When you make a firearm attack against a creature, you can expend one grit point to attempt to fire through multiple opponents. The initial attack gains a +1 to the firearm’s misfire score. On a hit, the creature suffers normal damage and you make an attack roll with disadvantage against every creature in a line directly behind the target within your first range increment. Only the initial attack can misfire.

Reworked to be a Maneuver it could read:

When you make a melee attack against a creature that does piercing damage, you can expend one superiority die to attempt to attack an additional opponent. On a hit, the creature suffers normal damage plus your superiority die and you make an attack roll with disadvantage against the next creature in a line directly behind the target but still within your reach.

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  • \$\begingroup\$ I think the important observation to make about the officialness of the gunslinger (besides that it isn't WotC content) is that it is Critical Role content written and published by Matthew Mercer and company, so it is probably better than trash you might find on [insert piratey homebrew site]. \$\endgroup\$ Jun 28 at 20:32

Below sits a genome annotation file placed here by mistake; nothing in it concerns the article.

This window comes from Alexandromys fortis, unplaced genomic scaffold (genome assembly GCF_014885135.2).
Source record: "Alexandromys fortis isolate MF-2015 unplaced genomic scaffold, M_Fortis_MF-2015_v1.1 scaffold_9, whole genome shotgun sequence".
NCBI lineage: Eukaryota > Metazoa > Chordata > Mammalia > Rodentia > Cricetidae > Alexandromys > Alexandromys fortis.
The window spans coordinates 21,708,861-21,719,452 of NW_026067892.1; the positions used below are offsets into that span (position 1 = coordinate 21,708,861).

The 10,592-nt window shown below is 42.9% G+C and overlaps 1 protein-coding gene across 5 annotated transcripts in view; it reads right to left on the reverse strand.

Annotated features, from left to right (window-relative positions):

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    \$\begingroup\$ @ThomasMarkov Commentary on the worthiness of the idea aside, the link I included is hosted on D&D Beyond. I haven't tried to understand what WotC's acquisition of DDB means, but it seems possible that it is now in some sense of the word WotC content (in addition to being CR content). \$\endgroup\$
    – Kirt
    Jun 28 at 20:43
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    \$\begingroup\$ DND beyond host some critical role content and identifies it as such. The only critical role content that is wizards of the coast official is the material appearing in in the officially published sourcebooks. \$\endgroup\$ Jun 28 at 20:46